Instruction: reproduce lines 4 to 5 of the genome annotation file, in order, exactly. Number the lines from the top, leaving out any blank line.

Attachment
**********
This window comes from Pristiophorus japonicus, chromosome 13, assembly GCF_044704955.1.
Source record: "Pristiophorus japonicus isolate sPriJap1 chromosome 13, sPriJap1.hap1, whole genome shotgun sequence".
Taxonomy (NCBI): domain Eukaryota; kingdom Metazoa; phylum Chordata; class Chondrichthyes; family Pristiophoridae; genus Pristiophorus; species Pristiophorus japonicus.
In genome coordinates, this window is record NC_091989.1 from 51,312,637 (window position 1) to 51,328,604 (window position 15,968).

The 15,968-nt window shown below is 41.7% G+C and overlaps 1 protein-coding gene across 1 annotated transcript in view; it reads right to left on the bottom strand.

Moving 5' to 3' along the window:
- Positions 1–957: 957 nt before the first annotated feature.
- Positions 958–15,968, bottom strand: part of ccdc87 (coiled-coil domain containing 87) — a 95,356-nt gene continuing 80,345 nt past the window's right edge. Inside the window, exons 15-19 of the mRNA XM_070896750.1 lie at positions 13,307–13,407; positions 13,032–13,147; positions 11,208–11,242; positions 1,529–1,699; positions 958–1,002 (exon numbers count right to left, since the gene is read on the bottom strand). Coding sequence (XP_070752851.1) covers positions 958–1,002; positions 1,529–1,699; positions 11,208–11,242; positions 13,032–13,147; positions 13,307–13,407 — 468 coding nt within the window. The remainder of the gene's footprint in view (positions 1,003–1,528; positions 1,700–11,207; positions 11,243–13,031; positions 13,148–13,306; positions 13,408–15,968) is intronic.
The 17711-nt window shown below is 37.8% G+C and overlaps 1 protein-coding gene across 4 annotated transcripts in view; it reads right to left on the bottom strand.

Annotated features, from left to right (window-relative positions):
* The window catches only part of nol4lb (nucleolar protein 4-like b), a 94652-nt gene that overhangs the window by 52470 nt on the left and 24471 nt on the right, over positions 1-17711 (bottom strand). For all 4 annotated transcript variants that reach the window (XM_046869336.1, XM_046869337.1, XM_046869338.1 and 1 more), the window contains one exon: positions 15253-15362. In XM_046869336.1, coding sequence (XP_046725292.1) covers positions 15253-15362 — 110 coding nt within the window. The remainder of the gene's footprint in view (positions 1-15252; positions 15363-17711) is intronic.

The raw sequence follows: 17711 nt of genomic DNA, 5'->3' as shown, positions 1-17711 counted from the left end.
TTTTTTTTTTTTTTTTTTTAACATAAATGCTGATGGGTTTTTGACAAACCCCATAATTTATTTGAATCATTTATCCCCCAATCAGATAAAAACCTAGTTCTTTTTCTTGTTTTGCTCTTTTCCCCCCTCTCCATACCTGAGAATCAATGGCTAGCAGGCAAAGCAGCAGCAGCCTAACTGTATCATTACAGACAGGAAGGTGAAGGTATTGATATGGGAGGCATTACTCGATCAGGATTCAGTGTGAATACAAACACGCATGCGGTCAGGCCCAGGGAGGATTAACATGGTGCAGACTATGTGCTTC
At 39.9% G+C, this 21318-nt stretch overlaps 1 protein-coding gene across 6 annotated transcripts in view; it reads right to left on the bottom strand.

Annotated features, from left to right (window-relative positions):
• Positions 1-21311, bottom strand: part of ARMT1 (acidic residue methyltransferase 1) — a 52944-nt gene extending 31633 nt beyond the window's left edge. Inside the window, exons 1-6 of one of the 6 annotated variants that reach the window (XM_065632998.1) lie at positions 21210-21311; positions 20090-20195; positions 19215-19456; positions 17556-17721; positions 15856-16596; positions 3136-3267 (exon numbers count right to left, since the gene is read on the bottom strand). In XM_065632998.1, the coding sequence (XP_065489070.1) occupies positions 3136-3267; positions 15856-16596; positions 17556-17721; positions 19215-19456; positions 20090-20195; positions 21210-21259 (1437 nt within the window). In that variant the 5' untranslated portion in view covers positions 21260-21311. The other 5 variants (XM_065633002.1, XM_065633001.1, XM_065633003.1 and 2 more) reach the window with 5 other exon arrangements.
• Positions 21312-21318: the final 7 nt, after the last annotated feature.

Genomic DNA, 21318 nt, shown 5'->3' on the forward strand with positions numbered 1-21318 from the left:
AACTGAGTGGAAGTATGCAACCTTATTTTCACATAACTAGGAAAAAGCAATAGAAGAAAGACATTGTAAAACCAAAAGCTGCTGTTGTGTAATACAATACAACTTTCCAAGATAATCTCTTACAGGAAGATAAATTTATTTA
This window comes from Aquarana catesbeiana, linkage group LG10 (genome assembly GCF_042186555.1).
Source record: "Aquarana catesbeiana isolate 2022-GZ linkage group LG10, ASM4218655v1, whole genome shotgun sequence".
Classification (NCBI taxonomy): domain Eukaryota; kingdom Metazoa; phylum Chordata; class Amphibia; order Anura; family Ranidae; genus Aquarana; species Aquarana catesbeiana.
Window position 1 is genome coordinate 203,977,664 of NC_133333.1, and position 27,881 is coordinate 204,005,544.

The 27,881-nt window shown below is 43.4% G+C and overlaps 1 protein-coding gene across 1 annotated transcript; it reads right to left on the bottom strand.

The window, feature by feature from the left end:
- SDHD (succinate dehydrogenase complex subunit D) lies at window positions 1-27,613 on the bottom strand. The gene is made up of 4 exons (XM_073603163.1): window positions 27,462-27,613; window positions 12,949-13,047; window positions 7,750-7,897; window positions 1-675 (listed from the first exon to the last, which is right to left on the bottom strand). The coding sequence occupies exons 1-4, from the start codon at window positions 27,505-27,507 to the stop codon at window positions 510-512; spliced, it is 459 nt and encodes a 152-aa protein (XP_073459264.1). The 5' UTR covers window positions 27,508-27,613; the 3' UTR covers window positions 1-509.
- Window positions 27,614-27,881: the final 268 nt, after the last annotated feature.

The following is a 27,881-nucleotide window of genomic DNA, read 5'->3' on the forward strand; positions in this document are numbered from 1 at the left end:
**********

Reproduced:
In genome coordinates, this window is record NC_091989.1 from 51,312,637 (window position 1) to 51,328,604 (window position 15,968).

The 15,968-nt window shown below is 41.7% G+C and overlaps 1 protein-coding gene across 1 annotated transcript in view; it reads right to left on the bottom strand.